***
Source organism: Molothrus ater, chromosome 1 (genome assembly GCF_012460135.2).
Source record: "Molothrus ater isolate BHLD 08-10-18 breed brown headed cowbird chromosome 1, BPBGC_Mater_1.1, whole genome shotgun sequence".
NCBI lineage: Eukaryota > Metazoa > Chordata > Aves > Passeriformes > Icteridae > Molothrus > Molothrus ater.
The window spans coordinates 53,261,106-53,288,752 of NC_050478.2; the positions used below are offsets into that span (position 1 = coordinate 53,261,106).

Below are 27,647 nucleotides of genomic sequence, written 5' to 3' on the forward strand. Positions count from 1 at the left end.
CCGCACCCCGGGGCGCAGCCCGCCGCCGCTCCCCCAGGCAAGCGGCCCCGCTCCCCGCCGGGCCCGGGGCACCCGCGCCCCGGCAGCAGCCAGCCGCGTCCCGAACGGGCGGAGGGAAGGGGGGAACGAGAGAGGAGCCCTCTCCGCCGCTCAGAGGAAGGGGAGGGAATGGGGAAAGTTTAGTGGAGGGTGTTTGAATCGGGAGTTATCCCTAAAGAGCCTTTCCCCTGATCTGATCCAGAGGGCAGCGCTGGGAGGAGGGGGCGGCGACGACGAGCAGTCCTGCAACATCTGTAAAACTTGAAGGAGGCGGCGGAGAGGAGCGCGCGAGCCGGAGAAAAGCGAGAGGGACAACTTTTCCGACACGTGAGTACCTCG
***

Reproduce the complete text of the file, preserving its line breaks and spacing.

Source organism: Molothrus ater, chromosome 1 (genome assembly GCF_012460135.2).
Source record: "Molothrus ater isolate BHLD 08-10-18 breed brown headed cowbird chromosome 1, BPBGC_Mater_1.1, whole genome shotgun sequence".
NCBI lineage: Eukaryota > Metazoa > Chordata > Aves > Passeriformes > Icteridae > Molothrus > Molothrus ater.
The window spans coordinates 53,261,106-53,288,752 of NC_050478.2; the positions used below are offsets into that span (position 1 = coordinate 53,261,106).

Below are 27,647 nucleotides of genomic sequence, written 5' to 3' on the forward strand. Positions count from 1 at the left end.
CCGCACCCCGGGGCGCAGCCCGCCGCCGCTCCCCCAGGCAAGCGGCCCCGCTCCCCGCCGGGCCCGGGGCACCCGCGCCCCGGCAGCAGCCAGCCGCGTCCCGAACGGGCGGAGGGAAGGGGGGAACGAGAGAGGAGCCCTCTCCGCCGCTCAGAGGAAGGGGAGGGAATGGGGAAAGTTTAGTGGAGGGTGTTTGAATCGGGAGTTATCCCTAAAGAGCCTTTCCCCTGATCTGATCCAGAGGGCAGCGCTGGGAGGAGGGGGCGGCGACGACGAGCAGTCCTGCAACATCTGTAAAACTTGAAGGAGGCGGCGGAGAGGAGCGCGCGAGCCGGAGAAAAGCGAGAGGGACAACTTTTCCGACACGTGAGTACCTCG